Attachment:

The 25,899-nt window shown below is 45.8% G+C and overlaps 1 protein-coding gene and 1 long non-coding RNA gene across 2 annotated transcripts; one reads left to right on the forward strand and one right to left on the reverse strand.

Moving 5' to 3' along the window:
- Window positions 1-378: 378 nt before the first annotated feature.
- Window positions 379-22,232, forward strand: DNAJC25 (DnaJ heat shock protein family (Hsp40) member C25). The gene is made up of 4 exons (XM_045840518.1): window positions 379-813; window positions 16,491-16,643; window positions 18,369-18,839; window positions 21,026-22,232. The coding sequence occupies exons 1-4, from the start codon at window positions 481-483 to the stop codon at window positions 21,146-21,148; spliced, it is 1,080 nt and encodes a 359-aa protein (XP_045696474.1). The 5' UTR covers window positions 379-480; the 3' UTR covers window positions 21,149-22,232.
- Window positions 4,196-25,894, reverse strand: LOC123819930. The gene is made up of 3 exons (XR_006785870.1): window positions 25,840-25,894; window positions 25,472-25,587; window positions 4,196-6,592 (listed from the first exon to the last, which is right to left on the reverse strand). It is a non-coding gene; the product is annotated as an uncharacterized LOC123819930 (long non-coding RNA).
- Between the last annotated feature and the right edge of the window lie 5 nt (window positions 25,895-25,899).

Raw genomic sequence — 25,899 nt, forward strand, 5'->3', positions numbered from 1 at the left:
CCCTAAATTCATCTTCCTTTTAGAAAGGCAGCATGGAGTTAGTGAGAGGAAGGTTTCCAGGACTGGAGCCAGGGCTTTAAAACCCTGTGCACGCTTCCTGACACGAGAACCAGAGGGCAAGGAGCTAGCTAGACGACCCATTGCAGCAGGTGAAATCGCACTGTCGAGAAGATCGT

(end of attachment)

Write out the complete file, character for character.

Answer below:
The 25,899-nt window shown below is 45.8% G+C and overlaps 1 protein-coding gene and 1 long non-coding RNA gene across 2 annotated transcripts; one reads left to right on the forward strand and one right to left on the reverse strand.

Moving 5' to 3' along the window:
- Window positions 1-378: 378 nt before the first annotated feature.
- Window positions 379-22,232, forward strand: DNAJC25 (DnaJ heat shock protein family (Hsp40) member C25). The gene is made up of 4 exons (XM_045840518.1): window positions 379-813; window positions 16,491-16,643; window positions 18,369-18,839; window positions 21,026-22,232. The coding sequence occupies exons 1-4, from the start codon at window positions 481-483 to the stop codon at window positions 21,146-21,148; spliced, it is 1,080 nt and encodes a 359-aa protein (XP_045696474.1). The 5' UTR covers window positions 379-480; the 3' UTR covers window positions 21,149-22,232.
- Window positions 4,196-25,894, reverse strand: LOC123819930. The gene is made up of 3 exons (XR_006785870.1): window positions 25,840-25,894; window positions 25,472-25,587; window positions 4,196-6,592 (listed from the first exon to the last, which is right to left on the reverse strand). It is a non-coding gene; the product is annotated as an uncharacterized LOC123819930 (long non-coding RNA).
- Between the last annotated feature and the right edge of the window lie 5 nt (window positions 25,895-25,899).

Raw genomic sequence — 25,899 nt, forward strand, 5'->3', positions numbered from 1 at the left:
CCCTAAATTCATCTTCCTTTTAGAAAGGCAGCATGGAGTTAGTGAGAGGAAGGTTTCCAGGACTGGAGCCAGGGCTTTAAAACCCTGTGCACGCTTCCTGACACGAGAACCAGAGGGCAAGGAGCTAGCTAGACGACCCATTGCAGCAGGTGAAATCGCACTGTCGAGAAGATCGT